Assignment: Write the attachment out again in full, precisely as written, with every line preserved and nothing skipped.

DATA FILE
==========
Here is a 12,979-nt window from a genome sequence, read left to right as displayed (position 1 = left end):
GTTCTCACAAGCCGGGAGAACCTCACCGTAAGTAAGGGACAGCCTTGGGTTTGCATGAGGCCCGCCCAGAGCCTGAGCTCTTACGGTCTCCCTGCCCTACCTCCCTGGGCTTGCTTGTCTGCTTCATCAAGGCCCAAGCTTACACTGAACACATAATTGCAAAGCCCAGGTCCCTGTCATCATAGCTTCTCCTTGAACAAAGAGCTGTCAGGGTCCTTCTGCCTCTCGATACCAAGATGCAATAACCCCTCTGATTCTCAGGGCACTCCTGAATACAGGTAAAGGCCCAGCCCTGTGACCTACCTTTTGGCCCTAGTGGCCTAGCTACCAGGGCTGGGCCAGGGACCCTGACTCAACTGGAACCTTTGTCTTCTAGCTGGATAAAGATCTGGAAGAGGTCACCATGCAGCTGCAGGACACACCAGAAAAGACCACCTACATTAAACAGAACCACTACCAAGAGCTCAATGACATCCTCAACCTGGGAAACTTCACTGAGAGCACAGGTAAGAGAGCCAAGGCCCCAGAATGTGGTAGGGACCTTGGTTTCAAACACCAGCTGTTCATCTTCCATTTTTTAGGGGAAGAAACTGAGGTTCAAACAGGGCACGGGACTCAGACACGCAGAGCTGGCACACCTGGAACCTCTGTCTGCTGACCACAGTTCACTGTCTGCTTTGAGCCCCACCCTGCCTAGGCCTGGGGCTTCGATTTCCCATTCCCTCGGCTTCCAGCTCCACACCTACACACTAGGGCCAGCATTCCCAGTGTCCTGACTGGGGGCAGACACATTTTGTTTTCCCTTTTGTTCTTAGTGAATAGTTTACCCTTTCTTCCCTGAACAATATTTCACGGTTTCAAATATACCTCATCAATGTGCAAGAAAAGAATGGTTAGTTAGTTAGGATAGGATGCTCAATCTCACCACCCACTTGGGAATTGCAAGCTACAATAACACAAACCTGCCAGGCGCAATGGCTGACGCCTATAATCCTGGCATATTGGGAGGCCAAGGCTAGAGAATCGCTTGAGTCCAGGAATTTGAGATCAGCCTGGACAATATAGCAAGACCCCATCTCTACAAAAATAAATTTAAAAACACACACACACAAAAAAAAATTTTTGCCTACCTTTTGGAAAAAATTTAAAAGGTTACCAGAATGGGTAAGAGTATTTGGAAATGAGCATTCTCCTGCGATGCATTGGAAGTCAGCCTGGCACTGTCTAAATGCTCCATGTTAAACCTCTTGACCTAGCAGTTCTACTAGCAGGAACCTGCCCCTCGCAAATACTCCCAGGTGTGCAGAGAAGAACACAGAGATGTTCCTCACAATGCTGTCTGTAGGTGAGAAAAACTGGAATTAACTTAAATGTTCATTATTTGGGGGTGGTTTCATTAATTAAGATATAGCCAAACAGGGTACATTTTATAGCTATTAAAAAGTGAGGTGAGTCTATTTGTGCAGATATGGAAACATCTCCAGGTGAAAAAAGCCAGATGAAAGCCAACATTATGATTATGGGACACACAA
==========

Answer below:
Here is a 12,979-nt window from a genome sequence, read left to right as displayed (position 1 = left end):
GTTCTCACAAGCCGGGAGAACCTCACCGTAAGTAAGGGACAGCCTTGGGTTTGCATGAGGCCCGCCCAGAGCCTGAGCTCTTACGGTCTCCCTGCCCTACCTCCCTGGGCTTGCTTGTCTGCTTCATCAAGGCCCAAGCTTACACTGAACACATAATTGCAAAGCCCAGGTCCCTGTCATCATAGCTTCTCCTTGAACAAAGAGCTGTCAGGGTCCTTCTGCCTCTCGATACCAAGATGCAATAACCCCTCTGATTCTCAGGGCACTCCTGAATACAGGTAAAGGCCCAGCCCTGTGACCTACCTTTTGGCCCTAGTGGCCTAGCTACCAGGGCTGGGCCAGGGACCCTGACTCAACTGGAACCTTTGTCTTCTAGCTGGATAAAGATCTGGAAGAGGTCACCATGCAGCTGCAGGACACACCAGAAAAGACCACCTACATTAAACAGAACCACTACCAAGAGCTCAATGACATCCTCAACCTGGGAAACTTCACTGAGAGCACAGGTAAGAGAGCCAAGGCCCCAGAATGTGGTAGGGACCTTGGTTTCAAACACCAGCTGTTCATCTTCCATTTTTTAGGGGAAGAAACTGAGGTTCAAACAGGGCACGGGACTCAGACACGCAGAGCTGGCACACCTGGAACCTCTGTCTGCTGACCACAGTTCACTGTCTGCTTTGAGCCCCACCCTGCCTAGGCCTGGGGCTTCGATTTCCCATTCCCTCGGCTTCCAGCTCCACACCTACACACTAGGGCCAGCATTCCCAGTGTCCTGACTGGGGGCAGACACATTTTGTTTTCCCTTTTGTTCTTAGTGAATAGTTTACCCTTTCTTCCCTGAACAATATTTCACGGTTTCAAATATACCTCATCAATGTGCAAGAAAAGAATGGTTAGTTAGTTAGGATAGGATGCTCAATCTCACCACCCACTTGGGAATTGCAAGCTACAATAACACAAACCTGCCAGGCGCAATGGCTGACGCCTATAATCCTGGCATATTGGGAGGCCAAGGCTAGAGAATCGCTTGAGTCCAGGAATTTGAGATCAGCCTGGACAATATAGCAAGACCCCATCTCTACAAAAATAAATTTAAAAACACACACACACAAAAAAAAATTTTTGCCTACCTTTTGGAAAAAATTTAAAAGGTTACCAGAATGGGTAAGAGTATTTGGAAATGAGCATTCTCCTGCGATGCATTGGAAGTCAGCCTGGCACTGTCTAAATGCTCCATGTTAAACCTCTTGACCTAGCAGTTCTACTAGCAGGAACCTGCCCCTCGCAAATACTCCCAGGTGTGCAGAGAAGAACACAGAGATGTTCCTCACAATGCTGTCTGTAGGTGAGAAAAACTGGAATTAACTTAAATGTTCATTATTTGGGGGTGGTTTCATTAATTAAGATATAGCCAAACAGGGTACATTTTATAGCTATTAAAAAGTGAGGTGAGTCTATTTGTGCAGATATGGAAACATCTCCAGGTGAAAAAAGCCAGATGAAAGCCAACATTATGATTATGGGACACACAA